Change in the Air as Sun Prepare for Another Major Step in Rebuild

Failure is not fatal, but failure to change might be. — John Wooden

John Wooden wasn’t talking about the Connecticut Sun, but his famous line certainly applies to the club going into this season. The once-proud franchise went to the Playoffs six years in a row in the mid-2000s, but each of of the past three seasons have ended with the Sun in last place in the Eastern Conference — a run that would, following the wisdom of coach Wooden, require change. It should come as no surprise, then, that things are going to look quite different around Mohegan Sun Arena come May.

The biggest change came shortly after the season ended, as Anne Donovan resigned as head coach. Though her resume speaks for itself, Donovan wasn’t able to bring success to Uncasville, and with her contract up after last season, the decision wasn’t much of a surprise. In her place comes first time WNBA head coach Curt Miller.

Miller spent 13 years as a head coach at the collegiate level, and last season was a part of Brian Agler’s staff in Los Angeles. Miller brings enthusiasm, energy and a desire to establish a new culture with the young roster. As he told earlier this year“I’m not going to talk about championships, certainly not going to talk about how many games we need to win. I’m going to try establish a culture and the wins and losses take care of itself once you establish that culture.”

Though Miller is just a few months into his tenure and the season doesn’t start for over a month, Miller has already set about establishing that new culture. And according to franchise player Chiney Ogwumike, he’s off to an impressive start.

“I think he’s a great guy. He’s a student of the game — he watches so much video. And he’s passionate. He probably over-cares,” Ogwumike said. “I think that’s what we need in a coach: someone who cares about us as individuals, someone who cares about us as athletes, and cares about us as a team, as a collective. I think we’re on the right track.”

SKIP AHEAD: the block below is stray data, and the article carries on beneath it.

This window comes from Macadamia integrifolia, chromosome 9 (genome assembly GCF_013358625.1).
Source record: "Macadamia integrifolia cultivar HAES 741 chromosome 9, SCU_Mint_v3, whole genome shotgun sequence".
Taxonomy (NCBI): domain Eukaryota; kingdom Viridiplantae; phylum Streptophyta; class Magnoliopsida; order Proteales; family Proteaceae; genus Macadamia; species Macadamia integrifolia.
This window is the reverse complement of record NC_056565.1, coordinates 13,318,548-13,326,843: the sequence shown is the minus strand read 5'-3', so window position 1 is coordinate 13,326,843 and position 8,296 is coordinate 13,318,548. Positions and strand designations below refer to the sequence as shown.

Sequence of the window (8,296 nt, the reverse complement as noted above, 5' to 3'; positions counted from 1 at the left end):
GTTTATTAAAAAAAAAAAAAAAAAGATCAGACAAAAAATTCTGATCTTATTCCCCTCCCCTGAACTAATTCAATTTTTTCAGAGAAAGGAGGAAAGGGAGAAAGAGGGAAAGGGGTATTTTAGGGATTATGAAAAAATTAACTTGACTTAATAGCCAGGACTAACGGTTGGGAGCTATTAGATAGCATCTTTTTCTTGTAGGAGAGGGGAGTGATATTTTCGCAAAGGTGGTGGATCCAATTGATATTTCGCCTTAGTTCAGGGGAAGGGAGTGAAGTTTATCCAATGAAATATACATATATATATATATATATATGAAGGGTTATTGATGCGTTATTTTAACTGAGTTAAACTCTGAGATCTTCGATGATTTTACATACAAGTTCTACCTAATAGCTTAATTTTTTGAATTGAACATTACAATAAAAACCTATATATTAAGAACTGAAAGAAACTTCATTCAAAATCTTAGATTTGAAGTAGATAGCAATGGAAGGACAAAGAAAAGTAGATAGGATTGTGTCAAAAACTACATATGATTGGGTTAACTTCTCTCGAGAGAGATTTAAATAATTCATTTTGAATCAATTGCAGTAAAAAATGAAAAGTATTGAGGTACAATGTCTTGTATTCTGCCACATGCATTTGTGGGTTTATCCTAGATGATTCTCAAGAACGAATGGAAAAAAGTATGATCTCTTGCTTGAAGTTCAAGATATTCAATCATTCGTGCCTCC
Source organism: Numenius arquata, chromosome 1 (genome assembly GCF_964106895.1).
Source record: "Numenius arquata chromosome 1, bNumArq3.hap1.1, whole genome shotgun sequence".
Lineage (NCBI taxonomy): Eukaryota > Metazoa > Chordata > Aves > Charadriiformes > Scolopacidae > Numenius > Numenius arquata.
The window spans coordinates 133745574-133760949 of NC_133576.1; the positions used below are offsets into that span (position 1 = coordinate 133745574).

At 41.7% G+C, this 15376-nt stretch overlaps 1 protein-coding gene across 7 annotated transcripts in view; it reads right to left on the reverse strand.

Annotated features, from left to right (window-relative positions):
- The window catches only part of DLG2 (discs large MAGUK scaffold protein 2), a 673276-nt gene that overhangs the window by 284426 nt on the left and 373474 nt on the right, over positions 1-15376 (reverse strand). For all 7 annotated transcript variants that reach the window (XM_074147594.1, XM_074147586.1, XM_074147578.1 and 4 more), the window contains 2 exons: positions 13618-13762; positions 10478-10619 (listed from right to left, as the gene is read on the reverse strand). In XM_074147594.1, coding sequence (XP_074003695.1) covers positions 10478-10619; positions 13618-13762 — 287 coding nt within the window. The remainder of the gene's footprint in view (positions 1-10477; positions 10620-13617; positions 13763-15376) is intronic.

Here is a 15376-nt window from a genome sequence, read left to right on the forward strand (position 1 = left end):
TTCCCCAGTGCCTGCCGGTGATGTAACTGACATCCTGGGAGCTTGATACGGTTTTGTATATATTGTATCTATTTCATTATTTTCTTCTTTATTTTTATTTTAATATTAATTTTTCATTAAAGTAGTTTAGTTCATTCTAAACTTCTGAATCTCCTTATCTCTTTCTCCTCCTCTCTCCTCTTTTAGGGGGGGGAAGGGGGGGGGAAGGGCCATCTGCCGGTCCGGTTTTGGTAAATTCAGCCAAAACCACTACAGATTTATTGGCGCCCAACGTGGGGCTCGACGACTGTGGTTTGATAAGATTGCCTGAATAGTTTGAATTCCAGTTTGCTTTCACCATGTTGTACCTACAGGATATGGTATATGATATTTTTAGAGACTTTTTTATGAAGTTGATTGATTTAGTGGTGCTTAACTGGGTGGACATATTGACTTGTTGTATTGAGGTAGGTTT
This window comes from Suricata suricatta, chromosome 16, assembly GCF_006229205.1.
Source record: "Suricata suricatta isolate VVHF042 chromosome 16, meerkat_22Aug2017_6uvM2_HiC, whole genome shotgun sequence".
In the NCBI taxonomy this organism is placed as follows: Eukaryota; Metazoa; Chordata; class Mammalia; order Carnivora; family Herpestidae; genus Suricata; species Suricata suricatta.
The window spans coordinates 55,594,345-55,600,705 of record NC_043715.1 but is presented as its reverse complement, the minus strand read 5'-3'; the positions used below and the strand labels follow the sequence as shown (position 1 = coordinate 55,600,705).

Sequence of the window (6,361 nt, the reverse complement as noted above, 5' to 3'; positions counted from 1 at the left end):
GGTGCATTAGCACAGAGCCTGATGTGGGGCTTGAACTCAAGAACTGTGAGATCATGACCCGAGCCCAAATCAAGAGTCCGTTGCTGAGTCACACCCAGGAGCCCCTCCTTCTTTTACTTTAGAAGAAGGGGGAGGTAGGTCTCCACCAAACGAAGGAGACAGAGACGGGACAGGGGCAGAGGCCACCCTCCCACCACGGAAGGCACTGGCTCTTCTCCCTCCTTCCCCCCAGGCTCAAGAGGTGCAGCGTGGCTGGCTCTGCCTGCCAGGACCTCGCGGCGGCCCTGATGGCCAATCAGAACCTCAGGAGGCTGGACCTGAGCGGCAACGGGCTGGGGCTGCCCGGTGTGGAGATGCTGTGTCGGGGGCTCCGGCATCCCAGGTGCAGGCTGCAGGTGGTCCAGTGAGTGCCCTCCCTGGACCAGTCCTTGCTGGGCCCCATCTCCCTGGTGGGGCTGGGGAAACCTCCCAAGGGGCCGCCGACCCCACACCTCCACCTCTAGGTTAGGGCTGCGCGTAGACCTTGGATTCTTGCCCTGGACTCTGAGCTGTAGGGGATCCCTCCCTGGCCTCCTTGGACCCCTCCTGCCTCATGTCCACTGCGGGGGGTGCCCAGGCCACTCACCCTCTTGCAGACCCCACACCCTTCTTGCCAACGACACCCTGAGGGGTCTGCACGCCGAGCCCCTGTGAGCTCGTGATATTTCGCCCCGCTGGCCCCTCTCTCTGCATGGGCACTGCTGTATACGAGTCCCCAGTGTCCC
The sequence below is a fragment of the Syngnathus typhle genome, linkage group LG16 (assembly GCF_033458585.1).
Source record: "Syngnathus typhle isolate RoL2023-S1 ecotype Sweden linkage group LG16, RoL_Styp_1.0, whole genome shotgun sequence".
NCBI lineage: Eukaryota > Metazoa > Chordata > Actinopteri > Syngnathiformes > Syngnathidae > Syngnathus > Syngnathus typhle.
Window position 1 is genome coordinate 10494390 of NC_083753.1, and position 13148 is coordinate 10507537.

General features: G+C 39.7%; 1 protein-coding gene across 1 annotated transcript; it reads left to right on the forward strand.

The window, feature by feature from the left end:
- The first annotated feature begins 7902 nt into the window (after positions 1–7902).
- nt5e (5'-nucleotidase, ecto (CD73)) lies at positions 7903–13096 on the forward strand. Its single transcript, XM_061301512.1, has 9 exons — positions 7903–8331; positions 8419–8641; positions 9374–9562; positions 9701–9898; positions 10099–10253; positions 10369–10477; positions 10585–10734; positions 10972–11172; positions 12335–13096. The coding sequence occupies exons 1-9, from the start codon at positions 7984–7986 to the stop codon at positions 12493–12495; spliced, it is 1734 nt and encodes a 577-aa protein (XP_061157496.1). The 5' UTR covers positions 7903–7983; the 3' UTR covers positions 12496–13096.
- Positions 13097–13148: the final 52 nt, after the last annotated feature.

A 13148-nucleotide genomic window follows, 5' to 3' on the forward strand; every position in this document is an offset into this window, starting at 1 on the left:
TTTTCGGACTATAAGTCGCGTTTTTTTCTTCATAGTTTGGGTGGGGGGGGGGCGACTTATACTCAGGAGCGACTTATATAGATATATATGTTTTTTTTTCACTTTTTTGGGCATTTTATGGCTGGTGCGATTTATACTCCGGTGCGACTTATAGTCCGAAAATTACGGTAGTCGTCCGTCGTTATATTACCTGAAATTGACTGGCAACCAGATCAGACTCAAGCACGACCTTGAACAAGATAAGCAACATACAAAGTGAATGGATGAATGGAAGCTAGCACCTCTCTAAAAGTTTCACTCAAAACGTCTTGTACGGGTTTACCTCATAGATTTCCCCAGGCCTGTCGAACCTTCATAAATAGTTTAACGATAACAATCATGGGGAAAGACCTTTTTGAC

Speaking of Ogwumike, she’s also part of the change that’s coming this season. After sitting out all of last season with a knee injury, the 2014 Rookie of the Year will be bringing her 15 points per game back to the Sun lineup this summer. That will be a welcome addition to a team that finished just eighth in the league in offensive efficiency last season, scoring 100.1 points per 100 possessions. Even though she was already on the roster, Ogwumike’s return is the equivalent of signing a key free agent or swinging a big trade.

Ogwumike will not be the only talented player bolstering the Sun’s roster this year, however. They won’t be getting local college superstar Breanna Stewart — that honor likely goes to the Seattle Storm, owners of the No. 1 pick — but the Sun do have two of the top four picks in this month’s draft. The third overall pick came courtesy of the lottery, but a few months ago, the Sun front office decided they weren’t content with just one top pick, so they went out and dealt for another. The Atlanta Dream were the willing partners, agreeing to send the fourth overall pick Connecticut’s way in exchange for Elizabeth Williams, whom the Sun selected with the fourth overall pick in last year’s draft.

Now, armed with two top picks in what looks to be an impressive draft class, and bolstered by the return of Ogwumike, the Sun will have one of the most talented young rosters in the league. Because, don’t forget, they also have the reigning Most Improved Player in Kelsey Bone, and a dynamite guard in Alex Bentley, both of whom averaged 15 points a game last season and made the All-Star team.

The journey from last place to playoff contender is an arduous one, but on paper the future looks bright for the Sun. Still, with so much of the hope riding on two draft picks that haven’t yet been made, and the integration of a new coach’s system, there is plenty of uncertainty as well. One thing is certain, however: Change is coming to Connecticut.